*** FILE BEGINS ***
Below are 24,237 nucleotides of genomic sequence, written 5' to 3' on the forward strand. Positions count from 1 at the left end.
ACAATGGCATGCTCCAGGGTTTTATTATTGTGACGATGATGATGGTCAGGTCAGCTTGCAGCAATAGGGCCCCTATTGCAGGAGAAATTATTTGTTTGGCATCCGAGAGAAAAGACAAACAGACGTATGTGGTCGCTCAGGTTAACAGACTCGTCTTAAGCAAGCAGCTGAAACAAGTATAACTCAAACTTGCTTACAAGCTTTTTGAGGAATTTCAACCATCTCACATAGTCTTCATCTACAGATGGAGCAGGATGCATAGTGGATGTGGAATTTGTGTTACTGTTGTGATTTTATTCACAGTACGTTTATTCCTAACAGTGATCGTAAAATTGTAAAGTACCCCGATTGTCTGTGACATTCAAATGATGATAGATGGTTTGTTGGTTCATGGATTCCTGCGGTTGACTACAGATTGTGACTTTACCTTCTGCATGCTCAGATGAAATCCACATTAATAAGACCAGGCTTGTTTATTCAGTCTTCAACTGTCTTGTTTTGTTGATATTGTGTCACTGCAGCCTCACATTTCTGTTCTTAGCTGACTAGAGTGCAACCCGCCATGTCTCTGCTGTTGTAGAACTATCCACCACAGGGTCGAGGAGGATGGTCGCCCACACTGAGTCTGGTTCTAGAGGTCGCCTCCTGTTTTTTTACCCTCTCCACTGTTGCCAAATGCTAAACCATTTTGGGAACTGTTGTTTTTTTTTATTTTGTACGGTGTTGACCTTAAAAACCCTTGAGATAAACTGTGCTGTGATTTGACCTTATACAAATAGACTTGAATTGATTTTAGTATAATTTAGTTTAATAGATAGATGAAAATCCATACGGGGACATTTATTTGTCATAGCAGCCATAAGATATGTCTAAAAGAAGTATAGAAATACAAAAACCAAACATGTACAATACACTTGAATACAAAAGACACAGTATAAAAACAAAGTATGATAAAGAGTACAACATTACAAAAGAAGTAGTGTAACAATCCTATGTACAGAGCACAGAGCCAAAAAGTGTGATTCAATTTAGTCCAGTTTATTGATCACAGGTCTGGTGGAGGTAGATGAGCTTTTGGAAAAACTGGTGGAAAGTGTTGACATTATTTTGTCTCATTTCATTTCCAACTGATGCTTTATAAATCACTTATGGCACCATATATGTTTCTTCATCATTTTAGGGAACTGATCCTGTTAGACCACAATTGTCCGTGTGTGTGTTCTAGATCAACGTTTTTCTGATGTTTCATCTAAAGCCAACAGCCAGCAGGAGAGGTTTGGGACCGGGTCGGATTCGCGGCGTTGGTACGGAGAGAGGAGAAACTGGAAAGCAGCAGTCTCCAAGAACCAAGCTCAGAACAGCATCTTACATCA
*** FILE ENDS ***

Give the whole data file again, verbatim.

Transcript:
Below are 24,237 nucleotides of genomic sequence, written 5' to 3' on the forward strand. Positions count from 1 at the left end.
ACAATGGCATGCTCCAGGGTTTTATTATTGTGACGATGATGATGGTCAGGTCAGCTTGCAGCAATAGGGCCCCTATTGCAGGAGAAATTATTTGTTTGGCATCCGAGAGAAAAGACAAACAGACGTATGTGGTCGCTCAGGTTAACAGACTCGTCTTAAGCAAGCAGCTGAAACAAGTATAACTCAAACTTGCTTACAAGCTTTTTGAGGAATTTCAACCATCTCACATAGTCTTCATCTACAGATGGAGCAGGATGCATAGTGGATGTGGAATTTGTGTTACTGTTGTGATTTTATTCACAGTACGTTTATTCCTAACAGTGATCGTAAAATTGTAAAGTACCCCGATTGTCTGTGACATTCAAATGATGATAGATGGTTTGTTGGTTCATGGATTCCTGCGGTTGACTACAGATTGTGACTTTACCTTCTGCATGCTCAGATGAAATCCACATTAATAAGACCAGGCTTGTTTATTCAGTCTTCAACTGTCTTGTTTTGTTGATATTGTGTCACTGCAGCCTCACATTTCTGTTCTTAGCTGACTAGAGTGCAACCCGCCATGTCTCTGCTGTTGTAGAACTATCCACCACAGGGTCGAGGAGGATGGTCGCCCACACTGAGTCTGGTTCTAGAGGTCGCCTCCTGTTTTTTTACCCTCTCCACTGTTGCCAAATGCTAAACCATTTTGGGAACTGTTGTTTTTTTTTATTTTGTACGGTGTTGACCTTAAAAACCCTTGAGATAAACTGTGCTGTGATTTGACCTTATACAAATAGACTTGAATTGATTTTAGTATAATTTAGTTTAATAGATAGATGAAAATCCATACGGGGACATTTATTTGTCATAGCAGCCATAAGATATGTCTAAAAGAAGTATAGAAATACAAAAACCAAACATGTACAATACACTTGAATACAAAAGACACAGTATAAAAACAAAGTATGATAAAGAGTACAACATTACAAAAGAAGTAGTGTAACAATCCTATGTACAGAGCACAGAGCCAAAAAGTGTGATTCAATTTAGTCCAGTTTATTGATCACAGGTCTGGTGGAGGTAGATGAGCTTTTGGAAAAACTGGTGGAAAGTGTTGACATTATTTTGTCTCATTTCATTTCCAACTGATGCTTTATAAATCACTTATGGCACCATATATGTTTCTTCATCATTTTAGGGAACTGATCCTGTTAGACCACAATTGTCCGTGTGTGTGTTCTAGATCAACGTTTTTCTGATGTTTCATCTAAAGCCAACAGCCAGCAGGAGAGGTTTGGGACCGGGTCGGATTCGCGGCGTTGGTACGGAGAGAGGAGAAACTGGAAAGCAGCAGTCTCCAAGAACCAAGCTCAGAACAGCATCTTACATCA